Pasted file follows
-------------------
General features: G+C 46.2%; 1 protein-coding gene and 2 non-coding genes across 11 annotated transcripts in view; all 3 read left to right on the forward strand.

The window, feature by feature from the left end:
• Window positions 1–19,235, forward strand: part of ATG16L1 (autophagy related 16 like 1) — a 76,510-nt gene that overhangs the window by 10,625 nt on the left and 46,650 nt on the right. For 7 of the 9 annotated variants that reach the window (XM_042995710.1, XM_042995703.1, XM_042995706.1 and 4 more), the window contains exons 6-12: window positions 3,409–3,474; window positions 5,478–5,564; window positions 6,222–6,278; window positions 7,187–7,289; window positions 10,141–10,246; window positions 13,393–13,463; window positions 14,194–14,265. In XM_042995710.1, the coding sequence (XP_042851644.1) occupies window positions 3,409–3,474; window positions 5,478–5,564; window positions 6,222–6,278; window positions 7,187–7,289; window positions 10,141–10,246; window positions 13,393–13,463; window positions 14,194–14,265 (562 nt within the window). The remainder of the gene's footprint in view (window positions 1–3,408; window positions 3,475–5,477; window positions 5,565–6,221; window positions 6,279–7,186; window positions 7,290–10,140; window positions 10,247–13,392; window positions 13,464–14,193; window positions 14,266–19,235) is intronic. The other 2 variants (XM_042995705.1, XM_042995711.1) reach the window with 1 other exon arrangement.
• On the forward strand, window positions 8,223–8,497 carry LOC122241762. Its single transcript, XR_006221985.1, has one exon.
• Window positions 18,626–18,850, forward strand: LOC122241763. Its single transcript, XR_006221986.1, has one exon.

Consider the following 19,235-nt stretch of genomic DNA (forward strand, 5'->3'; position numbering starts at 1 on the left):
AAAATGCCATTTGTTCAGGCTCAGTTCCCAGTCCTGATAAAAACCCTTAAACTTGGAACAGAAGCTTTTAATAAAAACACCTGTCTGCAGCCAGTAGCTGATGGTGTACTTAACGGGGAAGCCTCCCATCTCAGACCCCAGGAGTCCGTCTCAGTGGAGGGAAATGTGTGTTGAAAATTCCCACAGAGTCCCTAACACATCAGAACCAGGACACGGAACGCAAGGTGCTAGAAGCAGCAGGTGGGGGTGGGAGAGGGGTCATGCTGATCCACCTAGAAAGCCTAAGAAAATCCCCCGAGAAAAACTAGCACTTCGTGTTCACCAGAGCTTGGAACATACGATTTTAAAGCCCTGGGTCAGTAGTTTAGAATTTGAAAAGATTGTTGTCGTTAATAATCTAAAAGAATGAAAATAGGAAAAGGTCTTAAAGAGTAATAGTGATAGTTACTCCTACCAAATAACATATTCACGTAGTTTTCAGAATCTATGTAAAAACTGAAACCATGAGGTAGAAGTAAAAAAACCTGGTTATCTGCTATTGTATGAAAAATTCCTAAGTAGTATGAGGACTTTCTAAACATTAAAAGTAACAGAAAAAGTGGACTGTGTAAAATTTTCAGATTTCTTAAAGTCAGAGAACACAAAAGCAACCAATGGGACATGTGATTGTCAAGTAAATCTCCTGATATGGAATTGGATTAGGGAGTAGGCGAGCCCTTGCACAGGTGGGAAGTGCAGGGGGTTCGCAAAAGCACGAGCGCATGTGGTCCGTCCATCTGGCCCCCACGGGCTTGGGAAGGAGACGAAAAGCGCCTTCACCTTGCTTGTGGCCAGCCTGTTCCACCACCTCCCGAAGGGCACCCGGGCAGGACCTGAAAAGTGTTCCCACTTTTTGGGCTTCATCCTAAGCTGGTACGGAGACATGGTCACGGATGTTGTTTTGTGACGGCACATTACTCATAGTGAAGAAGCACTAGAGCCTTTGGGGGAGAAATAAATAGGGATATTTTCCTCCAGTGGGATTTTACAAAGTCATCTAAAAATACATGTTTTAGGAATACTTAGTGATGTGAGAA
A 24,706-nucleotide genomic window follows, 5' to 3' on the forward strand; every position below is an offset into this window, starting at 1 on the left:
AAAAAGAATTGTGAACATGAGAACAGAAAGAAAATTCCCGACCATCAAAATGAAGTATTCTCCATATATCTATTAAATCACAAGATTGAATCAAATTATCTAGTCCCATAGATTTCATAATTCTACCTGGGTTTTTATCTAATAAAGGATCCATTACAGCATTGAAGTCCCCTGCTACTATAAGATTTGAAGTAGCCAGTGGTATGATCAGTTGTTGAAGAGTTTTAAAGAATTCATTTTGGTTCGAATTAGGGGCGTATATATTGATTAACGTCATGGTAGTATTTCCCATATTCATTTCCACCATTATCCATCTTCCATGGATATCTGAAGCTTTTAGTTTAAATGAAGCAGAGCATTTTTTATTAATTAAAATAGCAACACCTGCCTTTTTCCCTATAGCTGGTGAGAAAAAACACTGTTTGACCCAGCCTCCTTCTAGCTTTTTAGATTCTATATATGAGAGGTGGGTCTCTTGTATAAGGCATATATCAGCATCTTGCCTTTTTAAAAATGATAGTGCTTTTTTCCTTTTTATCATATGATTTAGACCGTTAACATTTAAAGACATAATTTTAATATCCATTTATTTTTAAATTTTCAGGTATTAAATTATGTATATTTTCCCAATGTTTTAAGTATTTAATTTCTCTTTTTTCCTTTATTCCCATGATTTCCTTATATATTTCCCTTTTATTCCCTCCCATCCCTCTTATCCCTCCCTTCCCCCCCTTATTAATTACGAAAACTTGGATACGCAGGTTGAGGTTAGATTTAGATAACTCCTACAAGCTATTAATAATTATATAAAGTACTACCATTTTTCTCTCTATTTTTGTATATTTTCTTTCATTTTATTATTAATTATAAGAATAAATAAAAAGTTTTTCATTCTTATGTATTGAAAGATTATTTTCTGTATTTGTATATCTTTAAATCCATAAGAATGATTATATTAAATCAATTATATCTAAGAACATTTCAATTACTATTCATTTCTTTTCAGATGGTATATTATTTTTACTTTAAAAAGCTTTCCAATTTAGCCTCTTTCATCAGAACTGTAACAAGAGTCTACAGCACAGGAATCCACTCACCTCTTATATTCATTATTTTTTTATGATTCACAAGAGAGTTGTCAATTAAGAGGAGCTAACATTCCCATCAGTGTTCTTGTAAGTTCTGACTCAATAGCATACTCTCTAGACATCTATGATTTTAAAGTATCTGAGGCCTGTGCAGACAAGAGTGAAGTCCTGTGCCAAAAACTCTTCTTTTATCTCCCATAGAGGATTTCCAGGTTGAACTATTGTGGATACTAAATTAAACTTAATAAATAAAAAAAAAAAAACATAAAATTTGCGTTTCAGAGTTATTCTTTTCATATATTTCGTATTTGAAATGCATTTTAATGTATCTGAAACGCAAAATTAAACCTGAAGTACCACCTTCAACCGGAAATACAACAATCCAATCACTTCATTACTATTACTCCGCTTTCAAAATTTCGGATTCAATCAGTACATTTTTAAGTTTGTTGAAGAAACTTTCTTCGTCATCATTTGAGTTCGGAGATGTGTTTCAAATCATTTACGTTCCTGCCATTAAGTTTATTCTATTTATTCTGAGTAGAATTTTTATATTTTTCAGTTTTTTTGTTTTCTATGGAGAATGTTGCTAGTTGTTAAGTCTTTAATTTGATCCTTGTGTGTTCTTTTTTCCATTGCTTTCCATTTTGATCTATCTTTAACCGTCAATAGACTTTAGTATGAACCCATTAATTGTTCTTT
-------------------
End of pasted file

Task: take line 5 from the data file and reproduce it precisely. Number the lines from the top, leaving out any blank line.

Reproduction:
• Window positions 18,626–18,850, forward strand: LOC122241763. Its single transcript, XR_006221986.1, has one exon.